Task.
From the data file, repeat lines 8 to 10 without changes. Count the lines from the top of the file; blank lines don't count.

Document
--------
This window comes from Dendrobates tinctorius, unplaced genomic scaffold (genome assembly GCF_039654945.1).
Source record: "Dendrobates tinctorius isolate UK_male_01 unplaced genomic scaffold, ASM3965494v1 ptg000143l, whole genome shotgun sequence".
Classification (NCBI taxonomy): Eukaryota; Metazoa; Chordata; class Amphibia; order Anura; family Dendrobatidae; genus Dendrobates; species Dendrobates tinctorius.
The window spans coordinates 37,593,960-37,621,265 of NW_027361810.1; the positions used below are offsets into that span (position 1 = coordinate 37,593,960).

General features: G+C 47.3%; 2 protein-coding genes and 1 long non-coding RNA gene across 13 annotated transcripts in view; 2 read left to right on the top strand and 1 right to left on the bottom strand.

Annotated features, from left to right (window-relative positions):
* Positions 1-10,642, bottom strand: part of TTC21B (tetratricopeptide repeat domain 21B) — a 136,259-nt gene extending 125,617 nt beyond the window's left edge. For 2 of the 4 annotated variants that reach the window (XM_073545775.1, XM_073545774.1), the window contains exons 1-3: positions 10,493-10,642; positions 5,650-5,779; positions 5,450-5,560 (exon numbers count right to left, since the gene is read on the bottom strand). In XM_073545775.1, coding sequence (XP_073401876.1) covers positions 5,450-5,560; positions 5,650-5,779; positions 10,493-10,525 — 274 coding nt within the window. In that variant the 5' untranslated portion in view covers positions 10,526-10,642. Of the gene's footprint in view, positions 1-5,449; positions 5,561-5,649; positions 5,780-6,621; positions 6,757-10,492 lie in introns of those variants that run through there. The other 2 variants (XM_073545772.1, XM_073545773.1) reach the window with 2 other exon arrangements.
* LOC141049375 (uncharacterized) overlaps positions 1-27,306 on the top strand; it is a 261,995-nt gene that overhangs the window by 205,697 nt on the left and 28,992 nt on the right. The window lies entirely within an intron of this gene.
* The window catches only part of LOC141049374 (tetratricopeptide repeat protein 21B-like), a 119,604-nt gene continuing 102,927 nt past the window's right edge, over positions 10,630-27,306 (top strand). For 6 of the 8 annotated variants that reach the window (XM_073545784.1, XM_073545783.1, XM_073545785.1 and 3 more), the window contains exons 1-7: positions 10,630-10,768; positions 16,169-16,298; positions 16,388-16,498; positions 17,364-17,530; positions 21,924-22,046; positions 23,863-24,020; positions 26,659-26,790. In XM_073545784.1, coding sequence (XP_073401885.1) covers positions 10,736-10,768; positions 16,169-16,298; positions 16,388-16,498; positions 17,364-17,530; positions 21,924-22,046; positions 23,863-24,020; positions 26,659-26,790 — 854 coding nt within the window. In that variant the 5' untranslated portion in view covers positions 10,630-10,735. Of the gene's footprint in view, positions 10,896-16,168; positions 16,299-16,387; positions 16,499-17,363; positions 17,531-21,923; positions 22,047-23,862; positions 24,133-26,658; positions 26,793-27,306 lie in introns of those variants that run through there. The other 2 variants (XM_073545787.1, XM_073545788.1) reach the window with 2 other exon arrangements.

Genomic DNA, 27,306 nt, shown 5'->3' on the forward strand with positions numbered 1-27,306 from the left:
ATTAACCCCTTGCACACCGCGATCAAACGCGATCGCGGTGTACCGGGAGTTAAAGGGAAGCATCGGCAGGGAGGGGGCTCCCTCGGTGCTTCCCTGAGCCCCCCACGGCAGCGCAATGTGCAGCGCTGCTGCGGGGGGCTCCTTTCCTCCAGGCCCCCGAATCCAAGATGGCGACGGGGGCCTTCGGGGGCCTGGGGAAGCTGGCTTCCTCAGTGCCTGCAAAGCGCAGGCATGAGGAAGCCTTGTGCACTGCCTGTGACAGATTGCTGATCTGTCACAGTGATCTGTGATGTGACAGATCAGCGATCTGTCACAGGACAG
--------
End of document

* LOC141049375 (uncharacterized) overlaps positions 1-27,306 on the top strand; it is a 261,995-nt gene that overhangs the window by 205,697 nt on the left and 28,992 nt on the right. The window lies entirely within an intron of this gene.
* The window catches only part of LOC141049374 (tetratricopeptide repeat protein 21B-like), a 119,604-nt gene continuing 102,927 nt past the window's right edge, over positions 10,630-27,306 (top strand). For 6 of the 8 annotated variants that reach the window (XM_073545784.1, XM_073545783.1, XM_073545785.1 and 3 more), the window contains exons 1-7: positions 10,630-10,768; positions 16,169-16,298; positions 16,388-16,498; positions 17,364-17,530; positions 21,924-22,046; positions 23,863-24,020; positions 26,659-26,790. In XM_073545784.1, coding sequence (XP_073401885.1) covers positions 10,736-10,768; positions 16,169-16,298; positions 16,388-16,498; positions 17,364-17,530; positions 21,924-22,046; positions 23,863-24,020; positions 26,659-26,790 — 854 coding nt within the window. In that variant the 5' untranslated portion in view covers positions 10,630-10,735. Of the gene's footprint in view, positions 10,896-16,168; positions 16,299-16,387; positions 16,499-17,363; positions 17,531-21,923; positions 22,047-23,862; positions 24,133-26,658; positions 26,793-27,306 lie in introns of those variants that run through there. The other 2 variants (XM_073545787.1, XM_073545788.1) reach the window with 2 other exon arrangements.

Genomic DNA, 27,306 nt, shown 5'->3' on the forward strand with positions numbered 1-27,306 from the left: